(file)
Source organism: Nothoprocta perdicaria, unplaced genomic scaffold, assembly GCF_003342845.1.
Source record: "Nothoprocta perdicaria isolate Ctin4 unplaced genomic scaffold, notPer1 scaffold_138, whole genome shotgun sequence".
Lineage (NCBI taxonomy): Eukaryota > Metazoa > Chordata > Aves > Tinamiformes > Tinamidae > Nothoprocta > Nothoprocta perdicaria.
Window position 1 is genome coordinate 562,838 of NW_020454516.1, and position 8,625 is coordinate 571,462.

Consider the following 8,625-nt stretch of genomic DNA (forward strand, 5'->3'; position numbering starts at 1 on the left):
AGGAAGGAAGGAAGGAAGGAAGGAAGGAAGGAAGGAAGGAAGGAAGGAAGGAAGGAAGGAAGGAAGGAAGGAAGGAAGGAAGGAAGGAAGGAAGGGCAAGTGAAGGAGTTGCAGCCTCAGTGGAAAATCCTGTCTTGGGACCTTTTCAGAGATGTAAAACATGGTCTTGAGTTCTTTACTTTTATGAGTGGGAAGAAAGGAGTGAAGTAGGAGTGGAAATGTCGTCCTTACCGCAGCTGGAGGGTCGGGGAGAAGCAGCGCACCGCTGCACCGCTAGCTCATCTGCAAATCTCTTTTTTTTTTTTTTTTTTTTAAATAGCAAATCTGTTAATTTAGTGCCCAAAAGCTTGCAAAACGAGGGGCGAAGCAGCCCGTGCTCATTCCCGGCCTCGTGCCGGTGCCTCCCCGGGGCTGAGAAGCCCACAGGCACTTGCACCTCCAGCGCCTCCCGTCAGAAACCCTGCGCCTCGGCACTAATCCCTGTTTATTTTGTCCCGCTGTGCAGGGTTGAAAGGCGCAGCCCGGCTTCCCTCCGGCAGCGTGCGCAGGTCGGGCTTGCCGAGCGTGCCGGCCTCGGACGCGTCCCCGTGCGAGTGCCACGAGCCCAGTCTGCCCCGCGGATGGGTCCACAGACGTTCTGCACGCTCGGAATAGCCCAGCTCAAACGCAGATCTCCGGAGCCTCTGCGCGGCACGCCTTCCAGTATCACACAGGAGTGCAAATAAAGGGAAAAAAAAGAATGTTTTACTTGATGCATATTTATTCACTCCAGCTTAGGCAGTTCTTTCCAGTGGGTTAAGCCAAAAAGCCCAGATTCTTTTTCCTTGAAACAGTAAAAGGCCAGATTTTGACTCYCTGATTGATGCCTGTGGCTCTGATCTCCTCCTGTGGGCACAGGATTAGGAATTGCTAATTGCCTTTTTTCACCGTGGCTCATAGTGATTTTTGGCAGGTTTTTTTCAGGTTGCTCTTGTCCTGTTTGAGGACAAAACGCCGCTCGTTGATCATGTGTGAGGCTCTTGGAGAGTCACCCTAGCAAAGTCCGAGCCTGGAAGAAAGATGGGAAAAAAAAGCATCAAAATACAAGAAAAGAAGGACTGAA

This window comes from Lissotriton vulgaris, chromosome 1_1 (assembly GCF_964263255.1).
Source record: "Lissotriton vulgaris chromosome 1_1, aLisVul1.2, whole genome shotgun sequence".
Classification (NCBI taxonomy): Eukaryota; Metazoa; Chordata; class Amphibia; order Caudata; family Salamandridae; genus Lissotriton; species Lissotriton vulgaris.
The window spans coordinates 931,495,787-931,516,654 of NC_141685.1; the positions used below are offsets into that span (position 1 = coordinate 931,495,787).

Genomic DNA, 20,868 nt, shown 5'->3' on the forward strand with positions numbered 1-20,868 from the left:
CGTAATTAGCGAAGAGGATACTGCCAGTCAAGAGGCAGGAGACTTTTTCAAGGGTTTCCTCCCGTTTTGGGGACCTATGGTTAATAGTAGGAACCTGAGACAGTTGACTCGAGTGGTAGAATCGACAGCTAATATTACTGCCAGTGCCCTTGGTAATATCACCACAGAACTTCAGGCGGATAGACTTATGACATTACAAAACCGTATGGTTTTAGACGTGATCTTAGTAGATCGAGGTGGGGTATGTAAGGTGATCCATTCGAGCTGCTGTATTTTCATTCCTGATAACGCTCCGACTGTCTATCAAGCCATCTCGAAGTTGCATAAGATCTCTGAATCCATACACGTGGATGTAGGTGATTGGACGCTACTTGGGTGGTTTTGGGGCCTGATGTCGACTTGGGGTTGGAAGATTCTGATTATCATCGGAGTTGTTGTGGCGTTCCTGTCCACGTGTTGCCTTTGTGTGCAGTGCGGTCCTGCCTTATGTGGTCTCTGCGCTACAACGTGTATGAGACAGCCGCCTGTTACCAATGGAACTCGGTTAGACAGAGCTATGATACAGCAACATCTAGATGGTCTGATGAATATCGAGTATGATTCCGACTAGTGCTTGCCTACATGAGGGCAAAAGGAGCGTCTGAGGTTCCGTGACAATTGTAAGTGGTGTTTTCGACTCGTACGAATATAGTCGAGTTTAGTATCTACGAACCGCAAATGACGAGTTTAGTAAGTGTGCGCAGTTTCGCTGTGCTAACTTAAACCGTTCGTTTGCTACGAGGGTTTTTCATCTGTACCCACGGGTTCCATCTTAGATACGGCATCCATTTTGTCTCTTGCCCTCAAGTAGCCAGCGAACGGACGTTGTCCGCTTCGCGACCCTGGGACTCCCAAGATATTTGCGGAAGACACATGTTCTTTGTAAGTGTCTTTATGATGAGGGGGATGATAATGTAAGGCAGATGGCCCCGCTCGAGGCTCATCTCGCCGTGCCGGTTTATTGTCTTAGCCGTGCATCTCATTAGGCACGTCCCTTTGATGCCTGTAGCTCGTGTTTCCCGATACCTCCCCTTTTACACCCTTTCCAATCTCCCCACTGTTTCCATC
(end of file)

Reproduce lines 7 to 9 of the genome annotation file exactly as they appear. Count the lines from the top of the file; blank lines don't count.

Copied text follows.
This window comes from Lissotriton vulgaris, chromosome 1_1 (assembly GCF_964263255.1).
Source record: "Lissotriton vulgaris chromosome 1_1, aLisVul1.2, whole genome shotgun sequence".
Classification (NCBI taxonomy): Eukaryota; Metazoa; Chordata; class Amphibia; order Caudata; family Salamandridae; genus Lissotriton; species Lissotriton vulgaris.